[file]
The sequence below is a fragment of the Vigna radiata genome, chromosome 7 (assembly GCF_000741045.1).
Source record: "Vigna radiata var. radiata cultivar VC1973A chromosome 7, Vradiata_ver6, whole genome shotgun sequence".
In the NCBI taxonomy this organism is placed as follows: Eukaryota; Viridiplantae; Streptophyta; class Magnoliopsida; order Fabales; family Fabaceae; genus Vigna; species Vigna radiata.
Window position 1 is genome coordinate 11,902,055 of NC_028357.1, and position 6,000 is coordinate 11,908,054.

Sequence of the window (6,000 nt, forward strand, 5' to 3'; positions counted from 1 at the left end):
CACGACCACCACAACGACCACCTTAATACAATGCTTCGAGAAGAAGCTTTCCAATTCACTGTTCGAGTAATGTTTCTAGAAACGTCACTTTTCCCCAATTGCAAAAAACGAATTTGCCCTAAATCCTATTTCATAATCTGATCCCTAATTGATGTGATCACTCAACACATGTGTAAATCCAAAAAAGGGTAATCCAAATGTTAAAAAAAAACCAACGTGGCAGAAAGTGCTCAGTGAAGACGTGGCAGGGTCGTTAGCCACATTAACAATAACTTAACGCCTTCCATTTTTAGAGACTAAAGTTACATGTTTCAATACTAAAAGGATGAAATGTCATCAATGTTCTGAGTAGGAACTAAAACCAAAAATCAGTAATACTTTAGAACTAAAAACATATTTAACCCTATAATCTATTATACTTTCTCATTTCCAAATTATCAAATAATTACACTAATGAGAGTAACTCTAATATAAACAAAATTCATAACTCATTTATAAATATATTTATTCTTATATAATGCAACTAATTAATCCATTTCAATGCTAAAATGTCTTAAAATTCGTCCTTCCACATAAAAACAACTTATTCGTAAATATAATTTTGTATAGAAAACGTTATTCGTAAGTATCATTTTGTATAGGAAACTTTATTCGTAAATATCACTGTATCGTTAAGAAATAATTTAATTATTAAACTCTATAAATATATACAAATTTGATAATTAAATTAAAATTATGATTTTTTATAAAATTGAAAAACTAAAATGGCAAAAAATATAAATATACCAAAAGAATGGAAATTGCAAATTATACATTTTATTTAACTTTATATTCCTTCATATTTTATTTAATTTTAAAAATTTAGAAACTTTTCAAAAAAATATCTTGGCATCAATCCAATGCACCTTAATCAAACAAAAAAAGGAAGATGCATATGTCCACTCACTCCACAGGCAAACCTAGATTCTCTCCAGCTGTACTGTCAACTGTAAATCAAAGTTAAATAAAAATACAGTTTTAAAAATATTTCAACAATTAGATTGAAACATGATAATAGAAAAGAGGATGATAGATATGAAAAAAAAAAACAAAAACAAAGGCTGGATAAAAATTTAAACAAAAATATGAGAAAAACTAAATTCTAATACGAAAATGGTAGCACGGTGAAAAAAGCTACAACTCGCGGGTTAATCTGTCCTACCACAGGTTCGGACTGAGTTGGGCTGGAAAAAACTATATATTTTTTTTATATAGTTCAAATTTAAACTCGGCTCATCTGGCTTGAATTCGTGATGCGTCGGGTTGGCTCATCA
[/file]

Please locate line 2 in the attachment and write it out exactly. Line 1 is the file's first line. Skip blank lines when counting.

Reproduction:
Source record: "Vigna radiata var. radiata cultivar VC1973A chromosome 7, Vradiata_ver6, whole genome shotgun sequence".